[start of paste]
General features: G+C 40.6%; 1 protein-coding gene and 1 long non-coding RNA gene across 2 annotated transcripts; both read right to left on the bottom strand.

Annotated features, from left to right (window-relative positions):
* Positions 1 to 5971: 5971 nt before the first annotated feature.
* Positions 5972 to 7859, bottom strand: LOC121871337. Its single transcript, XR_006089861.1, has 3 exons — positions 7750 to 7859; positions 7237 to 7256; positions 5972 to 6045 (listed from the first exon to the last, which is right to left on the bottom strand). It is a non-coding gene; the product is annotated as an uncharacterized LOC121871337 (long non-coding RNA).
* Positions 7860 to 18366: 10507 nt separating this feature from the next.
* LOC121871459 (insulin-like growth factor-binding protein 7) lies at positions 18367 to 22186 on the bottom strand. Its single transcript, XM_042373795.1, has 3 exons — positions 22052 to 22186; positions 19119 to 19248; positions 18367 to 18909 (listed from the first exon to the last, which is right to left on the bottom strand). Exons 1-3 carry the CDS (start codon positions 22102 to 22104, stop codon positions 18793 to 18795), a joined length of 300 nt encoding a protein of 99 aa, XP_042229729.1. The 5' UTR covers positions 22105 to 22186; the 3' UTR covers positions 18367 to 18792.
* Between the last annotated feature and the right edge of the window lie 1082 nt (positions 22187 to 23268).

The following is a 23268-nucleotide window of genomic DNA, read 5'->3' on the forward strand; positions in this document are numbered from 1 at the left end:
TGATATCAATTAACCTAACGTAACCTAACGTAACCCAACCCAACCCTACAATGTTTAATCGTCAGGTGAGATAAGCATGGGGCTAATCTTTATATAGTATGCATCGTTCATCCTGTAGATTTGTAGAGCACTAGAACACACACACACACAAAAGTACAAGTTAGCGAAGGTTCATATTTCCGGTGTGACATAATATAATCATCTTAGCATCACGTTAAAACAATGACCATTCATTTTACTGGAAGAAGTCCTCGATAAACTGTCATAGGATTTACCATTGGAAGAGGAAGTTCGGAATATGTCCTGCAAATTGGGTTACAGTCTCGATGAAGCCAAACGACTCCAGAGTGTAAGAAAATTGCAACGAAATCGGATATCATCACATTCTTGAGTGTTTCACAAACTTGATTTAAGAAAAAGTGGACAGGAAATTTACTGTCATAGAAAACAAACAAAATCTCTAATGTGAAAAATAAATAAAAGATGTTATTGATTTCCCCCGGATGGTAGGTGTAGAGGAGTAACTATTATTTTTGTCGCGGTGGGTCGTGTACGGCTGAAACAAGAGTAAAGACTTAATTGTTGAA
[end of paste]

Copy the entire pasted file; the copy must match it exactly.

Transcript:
General features: G+C 40.6%; 1 protein-coding gene and 1 long non-coding RNA gene across 2 annotated transcripts; both read right to left on the bottom strand.

Annotated features, from left to right (window-relative positions):
* Positions 1 to 5971: 5971 nt before the first annotated feature.
* Positions 5972 to 7859, bottom strand: LOC121871337. Its single transcript, XR_006089861.1, has 3 exons — positions 7750 to 7859; positions 7237 to 7256; positions 5972 to 6045 (listed from the first exon to the last, which is right to left on the bottom strand). It is a non-coding gene; the product is annotated as an uncharacterized LOC121871337 (long non-coding RNA).
* Positions 7860 to 18366: 10507 nt separating this feature from the next.
* LOC121871459 (insulin-like growth factor-binding protein 7) lies at positions 18367 to 22186 on the bottom strand. Its single transcript, XM_042373795.1, has 3 exons — positions 22052 to 22186; positions 19119 to 19248; positions 18367 to 18909 (listed from the first exon to the last, which is right to left on the bottom strand). Exons 1-3 carry the CDS (start codon positions 22102 to 22104, stop codon positions 18793 to 18795), a joined length of 300 nt encoding a protein of 99 aa, XP_042229729.1. The 5' UTR covers positions 22105 to 22186; the 3' UTR covers positions 18367 to 18792.
* Between the last annotated feature and the right edge of the window lie 1082 nt (positions 22187 to 23268).

The following is a 23268-nucleotide window of genomic DNA, read 5'->3' on the forward strand; positions in this document are numbered from 1 at the left end:
TGATATCAATTAACCTAACGTAACCTAACGTAACCCAACCCAACCCTACAATGTTTAATCGTCAGGTGAGATAAGCATGGGGCTAATCTTTATATAGTATGCATCGTTCATCCTGTAGATTTGTAGAGCACTAGAACACACACACACACAAAAGTACAAGTTAGCGAAGGTTCATATTTCCGGTGTGACATAATATAATCATCTTAGCATCACGTTAAAACAATGACCATTCATTTTACTGGAAGAAGTCCTCGATAAACTGTCATAGGATTTACCATTGGAAGAGGAAGTTCGGAATATGTCCTGCAAATTGGGTTACAGTCTCGATGAAGCCAAACGACTCCAGAGTGTAAGAAAATTGCAACGAAATCGGATATCATCACATTCTTGAGTGTTTCACAAACTTGATTTAAGAAAAAGTGGACAGGAAATTTACTGTCATAGAAAACAAACAAAATCTCTAATGTGAAAAATAAATAAAAGATGTTATTGATTTCCCCCGGATGGTAGGTGTAGAGGAGTAACTATTATTTTTGTCGCGGTGGGTCGTGTACGGCTGAAACAAGAGTAAAGACTTAATTGTTGAA